The percentage of rheumatologists who prescribed a drug and received any pharmaceutical company payment for that drug ranged from 46.5% to 96.2%. In their paper, Dr. Duarte Garcia and his colleagues describe associations between receipt of payment and relative rates of prescribing and relative annual Medicare spending. They also identify the association between payments and probability of prescribing, noting, "For most drugs, every $100 in food and beverage payments was associated with an increase between 1.5% and 14% in the probability of prescribing." Consulting and compensation payments also increased likelihood, although in general the effect was not as great.

To reach these conclusions, the research team conducted a cross-sectional analysis of four publicly available data sets: Open Payments, Centers for Medicare and Medicaid Services (CMS) Physician Compare, Medicare Part B Provider Utilization and Payment Data: Physician and Other Practitioners Public Use File, and Medicare Part D Prescriber Public Use File.

Widespread effects

According to the Centers for Medicare and Medicaid Services (CMS), health care spending accounts for about 18% of the national economy. This amounted to $3,337.2 billion in 2016 — of which about 10%, or $328.6 billion, went for prescription drugs.

Pharmaceutical companies want patients to use their products. The various payments examined in this study help garner awareness of specific medications. As the investigators showed, these payments appear to have some influence in treatment decisions.

"Across the industry, payments are common, says Dr. Duarte Garcia. "Our research shows that small payments in particular, such as a meal during an education event, can have outsized effects on prescribing behavior."

And it's not unique to rheumatology, he says.

The specialty drug industry continues to grow. This leads to innovative drugs and new treatment options for patients with a variety of diseases or chronic conditions. Many of these patients are those who have not had success with currently available medications.

In 2021, the Food and Drug Administration approved 50 new drugs and biologics. Of these, approximately 40% are drugs used in rheumatology or oncology. The remainder are treatments for a range of rare and more common conditions including ADHD, HIV, diabetes and migraine.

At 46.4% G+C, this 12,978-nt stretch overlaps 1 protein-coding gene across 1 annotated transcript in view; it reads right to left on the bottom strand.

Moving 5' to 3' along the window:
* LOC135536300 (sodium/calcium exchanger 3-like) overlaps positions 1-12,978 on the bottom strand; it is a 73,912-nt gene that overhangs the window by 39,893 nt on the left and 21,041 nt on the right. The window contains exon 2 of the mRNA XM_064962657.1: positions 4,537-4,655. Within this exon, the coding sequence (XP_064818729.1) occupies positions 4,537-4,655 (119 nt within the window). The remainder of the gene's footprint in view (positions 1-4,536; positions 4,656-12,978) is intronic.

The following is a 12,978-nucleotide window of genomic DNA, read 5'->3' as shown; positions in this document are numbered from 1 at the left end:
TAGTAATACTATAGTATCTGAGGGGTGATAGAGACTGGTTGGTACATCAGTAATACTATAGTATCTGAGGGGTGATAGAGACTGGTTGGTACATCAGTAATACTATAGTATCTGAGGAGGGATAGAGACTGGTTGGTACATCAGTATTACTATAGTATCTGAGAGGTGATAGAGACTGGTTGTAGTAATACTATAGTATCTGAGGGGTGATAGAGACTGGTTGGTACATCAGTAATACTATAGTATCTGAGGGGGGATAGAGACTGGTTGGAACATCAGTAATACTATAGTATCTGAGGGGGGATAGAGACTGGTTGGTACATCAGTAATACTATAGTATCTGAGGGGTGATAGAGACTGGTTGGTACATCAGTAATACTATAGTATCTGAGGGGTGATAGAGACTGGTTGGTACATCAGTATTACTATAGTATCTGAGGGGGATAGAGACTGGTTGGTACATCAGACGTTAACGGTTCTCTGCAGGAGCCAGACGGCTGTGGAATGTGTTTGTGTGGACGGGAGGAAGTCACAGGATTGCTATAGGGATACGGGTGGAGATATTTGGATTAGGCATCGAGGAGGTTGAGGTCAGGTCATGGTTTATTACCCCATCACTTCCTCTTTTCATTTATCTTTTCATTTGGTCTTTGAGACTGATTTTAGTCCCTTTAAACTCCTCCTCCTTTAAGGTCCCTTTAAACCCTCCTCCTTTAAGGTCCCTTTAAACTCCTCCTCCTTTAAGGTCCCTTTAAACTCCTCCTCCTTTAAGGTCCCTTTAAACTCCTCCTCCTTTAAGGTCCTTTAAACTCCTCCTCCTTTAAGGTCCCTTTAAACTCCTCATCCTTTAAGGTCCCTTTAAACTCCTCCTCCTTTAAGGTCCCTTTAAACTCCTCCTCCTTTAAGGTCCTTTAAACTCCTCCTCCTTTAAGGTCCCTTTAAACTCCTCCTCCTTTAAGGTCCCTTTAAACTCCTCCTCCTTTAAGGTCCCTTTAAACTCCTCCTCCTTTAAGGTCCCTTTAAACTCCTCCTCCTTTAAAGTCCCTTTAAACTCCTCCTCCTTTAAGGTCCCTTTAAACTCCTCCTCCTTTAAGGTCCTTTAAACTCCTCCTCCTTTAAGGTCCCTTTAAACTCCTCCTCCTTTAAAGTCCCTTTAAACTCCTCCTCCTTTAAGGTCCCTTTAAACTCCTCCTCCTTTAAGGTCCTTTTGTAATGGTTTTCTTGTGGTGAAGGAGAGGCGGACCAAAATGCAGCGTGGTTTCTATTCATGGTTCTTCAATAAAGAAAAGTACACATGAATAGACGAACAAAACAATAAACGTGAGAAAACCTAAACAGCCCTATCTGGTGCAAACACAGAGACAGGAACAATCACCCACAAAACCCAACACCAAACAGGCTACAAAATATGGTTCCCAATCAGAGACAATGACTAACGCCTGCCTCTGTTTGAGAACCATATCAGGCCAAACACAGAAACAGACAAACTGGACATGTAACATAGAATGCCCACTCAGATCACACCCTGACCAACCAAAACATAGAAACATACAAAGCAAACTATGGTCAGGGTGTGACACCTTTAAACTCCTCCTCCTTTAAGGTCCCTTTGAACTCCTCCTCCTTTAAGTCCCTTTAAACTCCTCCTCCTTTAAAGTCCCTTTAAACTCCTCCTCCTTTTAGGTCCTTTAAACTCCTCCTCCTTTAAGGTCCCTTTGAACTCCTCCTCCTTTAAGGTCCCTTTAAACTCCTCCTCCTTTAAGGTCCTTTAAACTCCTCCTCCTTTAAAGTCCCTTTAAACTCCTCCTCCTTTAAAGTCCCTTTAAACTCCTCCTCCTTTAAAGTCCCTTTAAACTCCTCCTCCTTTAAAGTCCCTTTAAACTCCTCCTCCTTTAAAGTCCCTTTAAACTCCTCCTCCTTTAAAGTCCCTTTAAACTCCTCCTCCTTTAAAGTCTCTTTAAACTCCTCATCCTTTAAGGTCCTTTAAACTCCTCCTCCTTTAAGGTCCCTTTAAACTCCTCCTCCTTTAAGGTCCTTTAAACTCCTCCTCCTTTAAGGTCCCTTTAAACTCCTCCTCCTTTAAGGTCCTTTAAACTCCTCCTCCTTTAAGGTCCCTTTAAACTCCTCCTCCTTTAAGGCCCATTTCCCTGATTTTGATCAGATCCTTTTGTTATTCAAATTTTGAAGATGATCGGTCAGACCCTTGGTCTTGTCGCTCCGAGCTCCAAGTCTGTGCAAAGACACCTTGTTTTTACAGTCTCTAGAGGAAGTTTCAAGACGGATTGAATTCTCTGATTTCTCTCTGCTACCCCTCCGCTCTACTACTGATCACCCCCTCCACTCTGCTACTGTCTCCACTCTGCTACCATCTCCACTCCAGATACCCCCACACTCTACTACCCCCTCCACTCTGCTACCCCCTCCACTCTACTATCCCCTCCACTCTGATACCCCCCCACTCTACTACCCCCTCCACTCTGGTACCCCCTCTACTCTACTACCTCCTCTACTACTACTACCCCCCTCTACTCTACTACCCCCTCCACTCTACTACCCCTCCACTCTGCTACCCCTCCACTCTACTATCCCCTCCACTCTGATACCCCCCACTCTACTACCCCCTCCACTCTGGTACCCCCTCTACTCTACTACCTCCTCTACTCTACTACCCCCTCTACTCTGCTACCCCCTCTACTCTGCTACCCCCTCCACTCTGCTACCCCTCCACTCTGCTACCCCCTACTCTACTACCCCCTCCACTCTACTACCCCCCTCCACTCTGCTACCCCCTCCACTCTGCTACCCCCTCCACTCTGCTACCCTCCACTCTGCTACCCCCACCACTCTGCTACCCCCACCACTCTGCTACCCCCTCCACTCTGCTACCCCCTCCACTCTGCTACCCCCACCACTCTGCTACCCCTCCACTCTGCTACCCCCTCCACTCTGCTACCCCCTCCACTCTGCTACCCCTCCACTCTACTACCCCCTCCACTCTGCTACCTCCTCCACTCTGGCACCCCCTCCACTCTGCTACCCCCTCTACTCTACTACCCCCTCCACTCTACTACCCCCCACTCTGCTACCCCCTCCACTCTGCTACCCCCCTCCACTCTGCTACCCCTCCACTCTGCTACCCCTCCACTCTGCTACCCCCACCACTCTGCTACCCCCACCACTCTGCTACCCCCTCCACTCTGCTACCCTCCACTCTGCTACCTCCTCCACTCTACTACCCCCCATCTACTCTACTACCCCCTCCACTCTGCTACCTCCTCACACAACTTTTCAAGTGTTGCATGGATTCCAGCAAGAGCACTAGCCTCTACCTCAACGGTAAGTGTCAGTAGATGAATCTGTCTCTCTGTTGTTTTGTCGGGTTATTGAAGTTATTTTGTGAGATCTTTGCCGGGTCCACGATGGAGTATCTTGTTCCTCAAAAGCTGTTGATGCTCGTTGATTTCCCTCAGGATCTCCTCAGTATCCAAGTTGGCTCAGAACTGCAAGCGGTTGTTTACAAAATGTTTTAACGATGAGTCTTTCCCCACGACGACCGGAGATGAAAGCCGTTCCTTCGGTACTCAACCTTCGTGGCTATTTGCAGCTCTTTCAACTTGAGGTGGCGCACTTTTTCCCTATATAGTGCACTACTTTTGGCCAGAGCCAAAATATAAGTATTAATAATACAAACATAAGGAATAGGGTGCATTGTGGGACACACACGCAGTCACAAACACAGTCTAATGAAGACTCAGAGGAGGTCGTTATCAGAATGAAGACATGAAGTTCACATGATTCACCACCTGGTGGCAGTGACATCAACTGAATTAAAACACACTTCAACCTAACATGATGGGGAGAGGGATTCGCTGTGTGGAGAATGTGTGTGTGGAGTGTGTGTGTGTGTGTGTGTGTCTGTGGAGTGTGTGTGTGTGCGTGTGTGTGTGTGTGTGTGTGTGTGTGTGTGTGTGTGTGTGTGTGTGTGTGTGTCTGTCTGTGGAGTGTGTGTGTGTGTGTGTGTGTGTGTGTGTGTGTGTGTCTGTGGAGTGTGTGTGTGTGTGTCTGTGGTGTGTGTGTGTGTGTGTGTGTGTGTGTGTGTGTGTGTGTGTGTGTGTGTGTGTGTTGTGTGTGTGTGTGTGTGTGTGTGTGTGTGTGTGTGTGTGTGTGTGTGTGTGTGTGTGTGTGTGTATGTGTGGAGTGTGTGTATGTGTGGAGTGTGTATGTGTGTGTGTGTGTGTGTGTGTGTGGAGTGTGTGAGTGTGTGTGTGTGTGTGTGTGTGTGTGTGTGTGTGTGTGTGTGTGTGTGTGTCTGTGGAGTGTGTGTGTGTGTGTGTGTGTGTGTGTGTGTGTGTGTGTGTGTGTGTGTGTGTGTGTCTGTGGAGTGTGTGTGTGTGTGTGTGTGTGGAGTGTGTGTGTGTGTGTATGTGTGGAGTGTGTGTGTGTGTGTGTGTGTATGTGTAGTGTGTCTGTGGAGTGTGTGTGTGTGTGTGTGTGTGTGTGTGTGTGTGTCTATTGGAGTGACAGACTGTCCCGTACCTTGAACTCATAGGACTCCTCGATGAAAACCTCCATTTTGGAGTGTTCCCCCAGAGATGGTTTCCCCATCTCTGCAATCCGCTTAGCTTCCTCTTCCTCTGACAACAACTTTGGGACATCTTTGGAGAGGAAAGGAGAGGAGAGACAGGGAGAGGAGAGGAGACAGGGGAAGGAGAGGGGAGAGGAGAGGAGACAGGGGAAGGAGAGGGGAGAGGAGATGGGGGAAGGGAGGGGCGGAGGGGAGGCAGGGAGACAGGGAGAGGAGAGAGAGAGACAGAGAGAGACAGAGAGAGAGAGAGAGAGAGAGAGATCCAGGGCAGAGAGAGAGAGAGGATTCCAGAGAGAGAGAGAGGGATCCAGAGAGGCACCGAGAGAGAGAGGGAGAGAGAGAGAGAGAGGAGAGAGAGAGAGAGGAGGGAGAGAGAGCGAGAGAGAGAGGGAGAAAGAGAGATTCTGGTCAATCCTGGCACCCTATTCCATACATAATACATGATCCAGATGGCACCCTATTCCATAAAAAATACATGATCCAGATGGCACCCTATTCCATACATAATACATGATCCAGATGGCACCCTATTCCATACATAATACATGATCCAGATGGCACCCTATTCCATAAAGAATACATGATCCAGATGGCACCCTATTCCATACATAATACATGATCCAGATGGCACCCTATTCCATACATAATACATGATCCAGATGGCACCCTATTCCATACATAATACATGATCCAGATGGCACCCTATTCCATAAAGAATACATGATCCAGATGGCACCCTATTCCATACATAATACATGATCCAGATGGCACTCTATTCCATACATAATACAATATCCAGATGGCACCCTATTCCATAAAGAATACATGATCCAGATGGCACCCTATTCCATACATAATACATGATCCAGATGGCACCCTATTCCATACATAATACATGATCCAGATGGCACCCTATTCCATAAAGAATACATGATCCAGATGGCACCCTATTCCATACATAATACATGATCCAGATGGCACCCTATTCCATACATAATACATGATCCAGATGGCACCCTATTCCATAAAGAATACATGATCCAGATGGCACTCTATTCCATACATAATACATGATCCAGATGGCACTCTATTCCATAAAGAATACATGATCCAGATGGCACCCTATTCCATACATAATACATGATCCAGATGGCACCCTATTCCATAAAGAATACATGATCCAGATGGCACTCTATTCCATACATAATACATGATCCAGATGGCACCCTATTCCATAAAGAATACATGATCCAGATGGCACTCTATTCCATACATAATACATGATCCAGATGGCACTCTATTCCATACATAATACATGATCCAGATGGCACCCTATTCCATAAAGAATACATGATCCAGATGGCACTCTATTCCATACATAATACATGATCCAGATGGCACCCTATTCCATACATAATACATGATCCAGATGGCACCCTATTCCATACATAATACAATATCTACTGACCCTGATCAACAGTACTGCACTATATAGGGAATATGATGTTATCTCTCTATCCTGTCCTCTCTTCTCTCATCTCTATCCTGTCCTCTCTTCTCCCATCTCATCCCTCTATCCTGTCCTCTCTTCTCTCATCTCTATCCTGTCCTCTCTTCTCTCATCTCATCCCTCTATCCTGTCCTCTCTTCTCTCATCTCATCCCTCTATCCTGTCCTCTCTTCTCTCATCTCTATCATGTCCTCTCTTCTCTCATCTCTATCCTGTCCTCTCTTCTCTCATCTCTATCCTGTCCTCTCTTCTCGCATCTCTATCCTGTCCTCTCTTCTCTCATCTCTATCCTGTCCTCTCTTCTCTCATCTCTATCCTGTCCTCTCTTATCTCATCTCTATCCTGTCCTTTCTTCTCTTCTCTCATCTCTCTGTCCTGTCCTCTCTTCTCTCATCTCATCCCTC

Unique to Mayo

Mayo Clinic's Division of Rheumatology has a long history of exceptional care integrated with both Education and Research. In the 1920's, the first organized training program in rheumatic diseases for physicians was developed at Mayo Clinic. A few decades later, Mayo Clinic rheumatologist and division chair, Dr. Philip S. Hench, shared the Nobel Prize for helping discover the beneficial effects of cortisone in rheumatoid arthritis. Read more in Mayo Clinic Proceedings, Rheumatology Practice at Mayo Clinic: The First 40 Years – 1920 to 1960.

This study was made possible by the Mayo Clinic Robert D. and Patricia E. Kern Center for the Science of Health Care Delivery. Dr. Duarte Garcia dedicates part of his time to health care delivery research such as this. He is a Kern Health Care Delivery Scholar, currently in a follow-on cycle of funding beyond his initial award.

The other authors from Mayo Clinic are:

External collaborators are:

  • Jeph Herrin, Ph.D., Yale School of Medicine, New Haven, Conn.
  • Veronica Lam, Flying Buttress Associates, Charlottesville, Va.
  • Michael Putman, M.D., Medical College of Wisconsin, Milwaukee.
  • Joseph Ross, M.D., Yale–New Haven Hospital, New Haven, Conn.

All authors full affiliations and research funding sources are described in the paper. For more on a related Yale and Mayo Clinic collaboration, visit the collaboration webpage for the Center for Excellence in Regulatory Science and Innovation (CERSI).